A council officer who dressed as a tramp to sexually assault schoolgirls has been jailed for 13 years.
De Boise was known as "Mr Nice Guy" by his work colleagues
Father-of-two Anthony De Boise, 58, attacked his victims at beauty spots in south London and Surrey.
He admitted assaulting six girls aged 13 to 16 between 1989 and 1996, but claimed his behaviour was linked to his diabetes medication.
De Boise, of Holmbury St Mary, Surrey, also disguised his educated voice, Southwark Crown Court heard.
Sentencing on Monday, Judge Nicholas Loraine-Smith said the long-term effects on De Boise's victims had been "terrible".
He told him although a change in medication for diabetes may have affected him, ultimately "you were simply acting out your sexual fantasies".
The judge said that although De Boise stopped his attacks in 1996, he could still present a danger to teenage girls "if the right circumstances arose".
A statement from the victims said: "These attacks have had a catastrophic effect on our families.
"No sentence will ever be long enough.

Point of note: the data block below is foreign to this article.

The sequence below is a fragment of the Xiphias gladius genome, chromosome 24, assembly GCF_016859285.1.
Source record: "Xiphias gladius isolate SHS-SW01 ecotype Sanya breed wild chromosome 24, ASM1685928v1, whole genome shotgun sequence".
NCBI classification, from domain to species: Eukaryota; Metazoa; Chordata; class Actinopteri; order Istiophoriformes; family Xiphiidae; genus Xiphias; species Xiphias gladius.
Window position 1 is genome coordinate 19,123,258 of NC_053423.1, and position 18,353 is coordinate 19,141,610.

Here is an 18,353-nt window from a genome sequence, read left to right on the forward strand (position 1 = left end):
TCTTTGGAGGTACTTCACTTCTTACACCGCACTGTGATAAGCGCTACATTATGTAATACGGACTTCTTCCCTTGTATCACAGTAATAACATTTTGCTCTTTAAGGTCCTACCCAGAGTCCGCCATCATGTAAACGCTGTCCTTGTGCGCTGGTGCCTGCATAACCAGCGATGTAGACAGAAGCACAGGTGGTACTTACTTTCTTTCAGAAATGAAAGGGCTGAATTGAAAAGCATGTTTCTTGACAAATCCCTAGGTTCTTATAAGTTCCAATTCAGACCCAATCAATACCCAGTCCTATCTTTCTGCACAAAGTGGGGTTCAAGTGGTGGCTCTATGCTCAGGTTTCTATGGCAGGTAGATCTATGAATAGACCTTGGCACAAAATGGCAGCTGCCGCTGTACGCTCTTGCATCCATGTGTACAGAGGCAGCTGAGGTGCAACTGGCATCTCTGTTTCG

"It is satisfying that some form of justice has been done today. He has taken so much away from us."
Earlier the court heard how De Boise led a bizarre double life of respectable family man and brutal paedophile.
Wearing dark glasses and scruffy clothes he would scour local beauty spots looking for victims.
Over a period of seven years he subjected girls, sometimes at knifepoint, to lengthy ordeals of pain and degradation, the court was told.
Jurors heard how he threatened to rape, injure and even kill the girls before ordering them to strip.
He managed to evade capture for several years by duping detectives into thinking they were looking for an unemployed tramp.
De Boise usually dressed impeccably and held down a well-paid job as a Wandsworth Council planning officer where he was known as "Mr Nice Guy", jurors heard.
Prosecutors said he was well regarded by friends who described him as "kind, caring, decent, considerate and gentle... someone who could be trusted".
He was finally caught after a relative accused him of stealing money.
A DNA sample given to the Metropolitan Police's cold case rape unit matched one found following the attacks.
Det Con Andy Lawrence said the defendant's attacks had caused "mass panic in the area".
"He was a predatory sexual offender who preyed on young and vulnerable children.
"He acted with no regard other than to satisfy his own sexual lust," he said.
Maintaining a change in medication was to blame for her husband's behaviour, Susan De Boise said he was still "very much loved" by his family.
"Tony's family and friends... truly believe that the incidents occurred whilst he was in a state of severe diabetic hypoglycaemia, which has a profound effect on the brain.
"I am heartbroken for everyone involved," she added.